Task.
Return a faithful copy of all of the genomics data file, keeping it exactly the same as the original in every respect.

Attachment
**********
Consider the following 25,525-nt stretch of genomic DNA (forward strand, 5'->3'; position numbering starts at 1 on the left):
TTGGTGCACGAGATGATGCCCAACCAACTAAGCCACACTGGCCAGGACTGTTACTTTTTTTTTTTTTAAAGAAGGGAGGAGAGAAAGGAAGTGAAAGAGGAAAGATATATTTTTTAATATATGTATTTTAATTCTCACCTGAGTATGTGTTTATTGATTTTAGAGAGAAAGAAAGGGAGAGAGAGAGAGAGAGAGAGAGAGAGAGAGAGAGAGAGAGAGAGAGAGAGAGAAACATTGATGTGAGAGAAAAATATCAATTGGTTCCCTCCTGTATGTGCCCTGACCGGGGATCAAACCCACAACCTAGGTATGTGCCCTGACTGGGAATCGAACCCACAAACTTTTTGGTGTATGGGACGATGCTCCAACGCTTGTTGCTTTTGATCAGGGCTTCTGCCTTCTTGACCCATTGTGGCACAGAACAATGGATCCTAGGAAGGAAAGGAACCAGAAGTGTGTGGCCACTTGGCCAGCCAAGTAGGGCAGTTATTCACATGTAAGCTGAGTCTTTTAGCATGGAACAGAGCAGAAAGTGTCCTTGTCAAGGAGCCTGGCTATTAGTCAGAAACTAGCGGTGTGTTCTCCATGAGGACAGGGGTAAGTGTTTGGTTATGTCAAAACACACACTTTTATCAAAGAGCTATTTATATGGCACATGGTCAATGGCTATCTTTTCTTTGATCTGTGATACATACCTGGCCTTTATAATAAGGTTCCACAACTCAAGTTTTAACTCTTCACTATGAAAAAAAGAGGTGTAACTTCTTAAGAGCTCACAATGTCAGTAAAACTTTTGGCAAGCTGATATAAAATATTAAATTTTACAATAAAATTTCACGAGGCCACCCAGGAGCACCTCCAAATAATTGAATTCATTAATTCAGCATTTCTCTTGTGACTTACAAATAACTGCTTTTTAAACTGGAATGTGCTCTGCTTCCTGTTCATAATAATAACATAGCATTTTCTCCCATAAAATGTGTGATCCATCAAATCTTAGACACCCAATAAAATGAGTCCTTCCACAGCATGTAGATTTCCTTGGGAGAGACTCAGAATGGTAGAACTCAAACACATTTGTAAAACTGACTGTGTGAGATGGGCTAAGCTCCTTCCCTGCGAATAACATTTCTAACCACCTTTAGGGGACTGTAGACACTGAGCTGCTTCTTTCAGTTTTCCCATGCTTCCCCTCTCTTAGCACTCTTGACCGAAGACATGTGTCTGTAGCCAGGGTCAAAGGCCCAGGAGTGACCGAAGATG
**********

Consider the following 25,525-nt stretch of genomic DNA (forward strand, 5'->3'; position numbering starts at 1 on the left):
TTGGTGCACGAGATGATGCCCAACCAACTAAGCCACACTGGCCAGGACTGTTACTTTTTTTTTTTTTAAAGAAGGGAGGAGAGAAAGGAAGTGAAAGAGGAAAGATATATTTTTTAATATATGTATTTTAATTCTCACCTGAGTATGTGTTTATTGATTTTAGAGAGAAAGAAAGGGAGAGAGAGAGAGAGAGAGAGAGAGAGAGAGAGAGAGAGAGAGAGAGAGAGAGAAACATTGATGTGAGAGAAAAATATCAATTGGTTCCCTCCTGTATGTGCCCTGACCGGGGATCAAACCCACAACCTAGGTATGTGCCCTGACTGGGAATCGAACCCACAAACTTTTTGGTGTATGGGACGATGCTCCAACGCTTGTTGCTTTTGATCAGGGCTTCTGCCTTCTTGACCCATTGTGGCACAGAACAATGGATCCTAGGAAGGAAAGGAACCAGAAGTGTGTGGCCACTTGGCCAGCCAAGTAGGGCAGTTATTCACATGTAAGCTGAGTCTTTTAGCATGGAACAGAGCAGAAAGTGTCCTTGTCAAGGAGCCTGGCTATTAGTCAGAAACTAGCGGTGTGTTCTCCATGAGGACAGGGGTAAGTGTTTGGTTATGTCAAAACACACACTTTTATCAAAGAGCTATTTATATGGCACATGGTCAATGGCTATCTTTTCTTTGATCTGTGATACATACCTGGCCTTTATAATAAGGTTCCACAACTCAAGTTTTAACTCTTCACTATGAAAAAAAGAGGTGTAACTTCTTAAGAGCTCACAATGTCAGTAAAACTTTTGGCAAGCTGATATAAAATATTAAATTTTACAATAAAATTTCACGAGGCCACCCAGGAGCACCTCCAAATAATTGAATTCATTAATTCAGCATTTCTCTTGTGACTTACAAATAACTGCTTTTTAAACTGGAATGTGCTCTGCTTCCTGTTCATAATAATAACATAGCATTTTCTCCCATAAAATGTGTGATCCATCAAATCTTAGACACCCAATAAAATGAGTCCTTCCACAGCATGTAGATTTCCTTGGGAGAGACTCAGAATGGTAGAACTCAAACACATTTGTAAAACTGACTGTGTGAGATGGGCTAAGCTCCTTCCCTGCGAATAACATTTCTAACCACCTTTAGGGGACTGTAGACACTGAGCTGCTTCTTTCAGTTTTCCCATGCTTCCCCTCTCTTAGCACTCTTGACCGAAGACATGTGTCTGTAGCCAGGGTCAAAGGCCCAGGAGTGACCGAAGATG